"I miss sharing my days/life with you, the joy and the struggles," she wrote in February, while still employed with the department. "Teaching at the fire department is absolutely painful for me now, so I understand what you say about feeling anxious, yet happy and disappointed."

Rose said two days after receiving this email, Alba talked with Hoppe and asked her if she considered resigning as an option. Alba last week said at that point in early 2013 he was in the process of working on his marriage with his wife and was moving past the affair. But he added that it was "difficult" for him to see "someone struggling."

"I was never threatening," Alba said in his offer to Hoppe. "It wasn't an ultimatum. It was something for her to consider."

Alba, who during this time was the assistant fire chief and was in the process of interviewing for the vacated fire chief's position, said during the second hearing that seeing Hoppe at the station didn't impact him professionally.

"It didn't affect my performance," he said.

City's take

But the city's stance is that Alba's actions weren't suitable for someone in his position.

The city's attorney, Christopher Riordan, questioned Alba why asking Hoppe, who only worked at the station three days a month, to resign was the only option he gave her. Alba said to him that the other options, such as him taking EMS classes at another location and having her teach from a different site, presented logistical difficulties.

"This had nothing to do with performance (or) the qualifications of a subordinate," Riordan said.

Riordan also said Alba wasn't truthful with investigator Warren Kraft when he was first interviewed and presented with the allegations in 2013.

"The issue is whether his conduct post-affair was appropriate: his conduct involving Mrs. Hoppe, others in the fire department, including those involved in the investigation," Riordan said.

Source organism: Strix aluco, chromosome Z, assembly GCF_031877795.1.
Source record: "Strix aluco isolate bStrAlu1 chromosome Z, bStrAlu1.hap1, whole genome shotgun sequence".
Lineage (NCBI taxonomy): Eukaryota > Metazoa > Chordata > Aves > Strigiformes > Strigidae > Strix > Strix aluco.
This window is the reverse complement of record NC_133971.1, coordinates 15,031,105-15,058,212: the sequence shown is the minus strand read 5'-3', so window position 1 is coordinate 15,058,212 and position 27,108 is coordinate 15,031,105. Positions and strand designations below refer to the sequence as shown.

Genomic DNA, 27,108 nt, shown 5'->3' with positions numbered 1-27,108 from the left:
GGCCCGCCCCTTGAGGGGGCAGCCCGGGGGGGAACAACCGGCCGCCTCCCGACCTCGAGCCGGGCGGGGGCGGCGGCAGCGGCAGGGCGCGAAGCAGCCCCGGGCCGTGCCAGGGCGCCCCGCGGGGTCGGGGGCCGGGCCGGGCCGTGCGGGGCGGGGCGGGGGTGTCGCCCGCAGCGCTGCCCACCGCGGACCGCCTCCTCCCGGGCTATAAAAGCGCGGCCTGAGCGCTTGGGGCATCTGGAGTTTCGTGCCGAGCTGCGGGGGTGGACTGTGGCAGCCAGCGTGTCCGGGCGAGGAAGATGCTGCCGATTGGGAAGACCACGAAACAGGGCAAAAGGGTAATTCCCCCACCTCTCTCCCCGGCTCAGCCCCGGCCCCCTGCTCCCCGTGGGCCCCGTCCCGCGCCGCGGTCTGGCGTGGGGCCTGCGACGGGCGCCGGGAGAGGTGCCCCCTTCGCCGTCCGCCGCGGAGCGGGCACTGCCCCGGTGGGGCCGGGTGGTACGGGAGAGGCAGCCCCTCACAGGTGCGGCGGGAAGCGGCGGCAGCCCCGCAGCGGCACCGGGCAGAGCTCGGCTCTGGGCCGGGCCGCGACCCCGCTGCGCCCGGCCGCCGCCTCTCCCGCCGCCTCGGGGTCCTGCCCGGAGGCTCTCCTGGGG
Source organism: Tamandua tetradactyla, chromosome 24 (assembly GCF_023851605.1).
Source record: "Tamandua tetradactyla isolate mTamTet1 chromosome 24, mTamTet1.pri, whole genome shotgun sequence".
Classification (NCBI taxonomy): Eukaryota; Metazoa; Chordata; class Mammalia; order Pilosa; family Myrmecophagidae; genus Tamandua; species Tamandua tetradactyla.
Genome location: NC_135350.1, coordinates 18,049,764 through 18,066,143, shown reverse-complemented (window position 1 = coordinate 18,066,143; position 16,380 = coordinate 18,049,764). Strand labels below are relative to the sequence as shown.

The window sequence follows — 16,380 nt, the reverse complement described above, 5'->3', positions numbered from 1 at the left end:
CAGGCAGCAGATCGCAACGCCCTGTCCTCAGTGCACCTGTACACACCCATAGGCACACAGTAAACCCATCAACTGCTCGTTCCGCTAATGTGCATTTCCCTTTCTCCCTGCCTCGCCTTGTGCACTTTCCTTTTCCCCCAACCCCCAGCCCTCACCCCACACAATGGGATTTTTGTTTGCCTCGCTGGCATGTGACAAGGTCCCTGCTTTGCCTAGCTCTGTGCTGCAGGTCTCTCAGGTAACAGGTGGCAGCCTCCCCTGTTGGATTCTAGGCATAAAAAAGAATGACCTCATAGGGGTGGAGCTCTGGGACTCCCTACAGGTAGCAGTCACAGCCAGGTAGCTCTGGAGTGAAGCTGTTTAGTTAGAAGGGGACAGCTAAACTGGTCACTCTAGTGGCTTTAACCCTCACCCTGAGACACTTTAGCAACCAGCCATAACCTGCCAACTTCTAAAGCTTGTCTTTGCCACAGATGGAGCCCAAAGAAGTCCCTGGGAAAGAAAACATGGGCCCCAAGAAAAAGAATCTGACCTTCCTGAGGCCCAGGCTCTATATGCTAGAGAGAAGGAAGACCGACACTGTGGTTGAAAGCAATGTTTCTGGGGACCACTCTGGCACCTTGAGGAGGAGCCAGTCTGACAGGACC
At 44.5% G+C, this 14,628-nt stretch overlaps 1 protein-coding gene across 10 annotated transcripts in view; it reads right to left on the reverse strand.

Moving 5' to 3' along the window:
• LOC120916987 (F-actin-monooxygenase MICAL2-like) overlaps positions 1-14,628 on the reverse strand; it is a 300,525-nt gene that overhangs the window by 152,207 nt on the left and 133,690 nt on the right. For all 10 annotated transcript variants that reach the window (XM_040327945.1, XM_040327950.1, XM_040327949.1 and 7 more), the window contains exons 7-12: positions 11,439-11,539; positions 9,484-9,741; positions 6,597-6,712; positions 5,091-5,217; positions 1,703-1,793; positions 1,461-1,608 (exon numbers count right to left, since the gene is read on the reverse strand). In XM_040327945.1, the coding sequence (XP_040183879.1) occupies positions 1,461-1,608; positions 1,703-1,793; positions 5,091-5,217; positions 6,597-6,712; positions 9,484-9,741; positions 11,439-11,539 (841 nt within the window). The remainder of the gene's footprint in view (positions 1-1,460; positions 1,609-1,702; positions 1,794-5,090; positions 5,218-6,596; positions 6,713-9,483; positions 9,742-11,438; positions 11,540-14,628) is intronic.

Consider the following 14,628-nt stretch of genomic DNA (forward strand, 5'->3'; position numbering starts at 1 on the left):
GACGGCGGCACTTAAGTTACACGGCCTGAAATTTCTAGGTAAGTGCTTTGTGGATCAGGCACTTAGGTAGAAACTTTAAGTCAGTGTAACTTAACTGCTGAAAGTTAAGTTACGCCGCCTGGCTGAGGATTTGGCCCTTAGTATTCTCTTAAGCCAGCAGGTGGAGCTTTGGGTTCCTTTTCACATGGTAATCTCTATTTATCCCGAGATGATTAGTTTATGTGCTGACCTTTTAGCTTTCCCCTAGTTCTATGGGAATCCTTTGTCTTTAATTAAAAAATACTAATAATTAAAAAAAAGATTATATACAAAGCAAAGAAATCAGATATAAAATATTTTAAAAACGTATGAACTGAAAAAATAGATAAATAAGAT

Alba did not tell Kraft that he and Hoppe had a consensual sexual affair because Alba said he wasn't asked by Kraft about it.

Set to make decision

Despite being told by the investigator to not discuss the investigation with people involved in the case, Alba said he talked with the co-workers who were interviewed by Kraft because he wanted them to know his side of the story.

"I was being accused of something that I didn't do," Alba said last week. "It wasn't a one-sided relationship. I felt that my friends had been bamboozled (by Hoppe). I did not want them to believe that I was this person described in the report. I wasn't who I was described to be."

Nonetheless, Riordan added that Alba "did not act with professionalism and integrity" and his conduct "was detrimental to the fire department."

While the commission ultimately ruled that Alba did not violate the city's anti-harassment policy in 2013, despite still demoting him, Mayor Shawn Reilly's amended statement of charges also included anti-harassment violations.

As a result, Rose fought hard to disprove this, and some of the witnesses revealed in testimony that they now realized that Hoppe lied to them when she shared information with them.

"Can you un-ring that bell that you heard time and time again?" Rose asked the commission. "We're relying on you."

Both Alba's team and the city will send final briefs to the commission in advance of the commission meeting later this month to make its decision.